Origin: Relics of the Mohenjidaro and Harappan civilization assert the significance and antiquity of Dhokra craft. The dancing girl statue discovered at Mohenjodaro is an endorsement to this non- ferrous metals originality.
For the last 4,000 years, Indian artisans have dedicated their lives to this craft. The walls of the Bastar district speak of the many folk stories married to bronze ware craft. One such famed tale talks about the origin of small artisan group called Ghadwas. The story goes, around 300 years ago, the ruler of Bastar, Bhan Chand received a Dhokra necklace for his wife. Smitten by the beauty of this craft and the talent of artisans, he bestowed the title of Ghadwa upon the artisan.
Ghadwa comes from the word ghalna, spelling to melt and work using wax. As per another theory, the title Ghadwa is born out of the word gadhna meaning to work. In certain districts, the artisans are also titled as Ghasia, Khaser, Mangan, and Vishwakarma.
An old proverb states that a tribals life is incomplete without Dhokra. An indication of the truth behind this proverb is the lives of Ghadwas – both birth and death ceremonies call for Dhokra rituals i.e. using idols crafted out of Dhokra.
Present Day: The Government has introduced plethora of initiatives to ensure the Dhokra artisans are well funded. This industry is primarily funded by grants, donations, private corporations, foundations, trusts, etc.
Over the years, this 4,000 year old craft has evolved. Although there has been enhancement in the age old technique; the motifs have evolved and newer items are made.
Today, artisans primarily make the following Dhokra craft items - Ganesh, Durga and the Nandi bull, lamps, lamp-stands, spoon, candle-stands, ash-trays, pen-stands, door handles, locks, flower vases, mobile holders, face masks, water jugs, key rings etc.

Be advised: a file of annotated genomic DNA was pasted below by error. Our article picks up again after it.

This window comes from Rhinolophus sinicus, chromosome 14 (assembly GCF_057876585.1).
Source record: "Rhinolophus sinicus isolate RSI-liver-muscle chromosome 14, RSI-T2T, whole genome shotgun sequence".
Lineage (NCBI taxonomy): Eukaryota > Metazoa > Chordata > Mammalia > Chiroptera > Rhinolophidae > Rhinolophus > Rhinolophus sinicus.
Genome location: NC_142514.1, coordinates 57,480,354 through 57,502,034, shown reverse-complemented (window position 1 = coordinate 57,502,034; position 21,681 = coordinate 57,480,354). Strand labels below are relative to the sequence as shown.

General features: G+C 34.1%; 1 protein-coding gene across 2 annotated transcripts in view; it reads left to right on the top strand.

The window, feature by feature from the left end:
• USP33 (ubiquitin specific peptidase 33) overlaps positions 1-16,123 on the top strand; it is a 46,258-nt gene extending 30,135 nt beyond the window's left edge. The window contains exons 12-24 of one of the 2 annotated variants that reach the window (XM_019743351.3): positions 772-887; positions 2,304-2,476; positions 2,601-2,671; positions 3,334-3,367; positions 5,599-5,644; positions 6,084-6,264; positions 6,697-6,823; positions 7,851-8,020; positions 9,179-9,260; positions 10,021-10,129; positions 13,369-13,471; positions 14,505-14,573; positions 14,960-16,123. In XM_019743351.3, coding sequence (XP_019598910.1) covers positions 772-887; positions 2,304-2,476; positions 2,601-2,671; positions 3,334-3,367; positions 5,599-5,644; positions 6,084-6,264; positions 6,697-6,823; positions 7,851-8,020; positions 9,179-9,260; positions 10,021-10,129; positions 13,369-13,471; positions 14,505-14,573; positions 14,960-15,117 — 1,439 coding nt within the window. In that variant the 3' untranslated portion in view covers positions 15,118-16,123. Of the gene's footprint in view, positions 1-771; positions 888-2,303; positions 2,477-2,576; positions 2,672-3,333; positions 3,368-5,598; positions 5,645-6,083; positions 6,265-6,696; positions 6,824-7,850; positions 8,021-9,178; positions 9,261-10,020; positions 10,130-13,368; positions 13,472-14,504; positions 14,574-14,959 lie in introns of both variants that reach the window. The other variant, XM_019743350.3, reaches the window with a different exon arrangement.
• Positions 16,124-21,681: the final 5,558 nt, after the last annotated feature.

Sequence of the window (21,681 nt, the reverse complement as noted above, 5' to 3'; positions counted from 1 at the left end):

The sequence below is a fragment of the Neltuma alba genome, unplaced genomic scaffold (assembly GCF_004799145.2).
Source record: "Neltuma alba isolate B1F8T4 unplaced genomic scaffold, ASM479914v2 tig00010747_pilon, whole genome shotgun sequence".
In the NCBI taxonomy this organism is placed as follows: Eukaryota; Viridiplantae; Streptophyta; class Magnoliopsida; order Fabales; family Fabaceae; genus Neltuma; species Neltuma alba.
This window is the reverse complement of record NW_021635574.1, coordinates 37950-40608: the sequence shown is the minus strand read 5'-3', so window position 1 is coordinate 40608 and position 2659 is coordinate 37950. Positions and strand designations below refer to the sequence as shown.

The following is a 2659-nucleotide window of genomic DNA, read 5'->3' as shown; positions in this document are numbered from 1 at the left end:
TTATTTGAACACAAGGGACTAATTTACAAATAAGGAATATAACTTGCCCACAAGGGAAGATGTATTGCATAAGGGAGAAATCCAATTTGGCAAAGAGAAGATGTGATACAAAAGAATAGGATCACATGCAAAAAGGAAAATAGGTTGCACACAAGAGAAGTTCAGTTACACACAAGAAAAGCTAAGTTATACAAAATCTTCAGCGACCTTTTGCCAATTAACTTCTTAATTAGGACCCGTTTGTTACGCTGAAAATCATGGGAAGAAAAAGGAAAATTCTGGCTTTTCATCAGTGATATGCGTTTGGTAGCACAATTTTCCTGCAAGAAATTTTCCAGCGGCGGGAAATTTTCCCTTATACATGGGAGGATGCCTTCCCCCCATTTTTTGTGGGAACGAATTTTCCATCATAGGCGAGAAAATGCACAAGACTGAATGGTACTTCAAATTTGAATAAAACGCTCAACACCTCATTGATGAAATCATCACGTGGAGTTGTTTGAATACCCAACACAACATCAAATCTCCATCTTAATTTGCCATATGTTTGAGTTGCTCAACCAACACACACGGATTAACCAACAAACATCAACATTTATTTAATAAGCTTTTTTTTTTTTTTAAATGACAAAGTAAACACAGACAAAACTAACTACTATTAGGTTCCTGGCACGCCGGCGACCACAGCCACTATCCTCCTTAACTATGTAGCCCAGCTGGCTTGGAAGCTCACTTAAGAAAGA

Kondagaon and Jagdalpur region is home to the Dhokra craftsmen. It is believed that more than 600 artisans reside in this area. A few percentage of these craftsmen have introduced structure to their work in the form of self-help groups (SHGs) etc. Raigarh and Bastar districts are home to beautiful Dhokra crafts.
The popularity of this craft has invited daily wage workers who have now embraced this craft. They undergo training organized by the Government to create beautiful Dhokra pieces.
Traditionally, only men had sole rights to this craft. However, today, in line with many other areas, this craft too has opened its doors for womenfolks.
Procedure: The raw materials required are brass, Aari Mitti/Chikti Mitti (Black Soil), Bhoosa (Rice Husk), Rui Mitti (Riverside Soil), Gobar (Cow-dung), Lal Mitti (Red Soil), Sem Patta (Bean Leaves), Mome (Wax), Jalawan (Fire Wood), Koyla (Wood Coal). The tools required are Hammer, Wooden mallet, Pichki-pharni, Chisel, Pliers, Tongs and Wire brushes.
The process includes the following steps: modelling, moulding, de-waxing, casting and finishing.
Bring Home Bronze Ware Craft of Chhattisgarh: Buy these gorgeous craft pieces from the shops of Kondagaon, Jagdalpur, Raigarh and Bastar districts.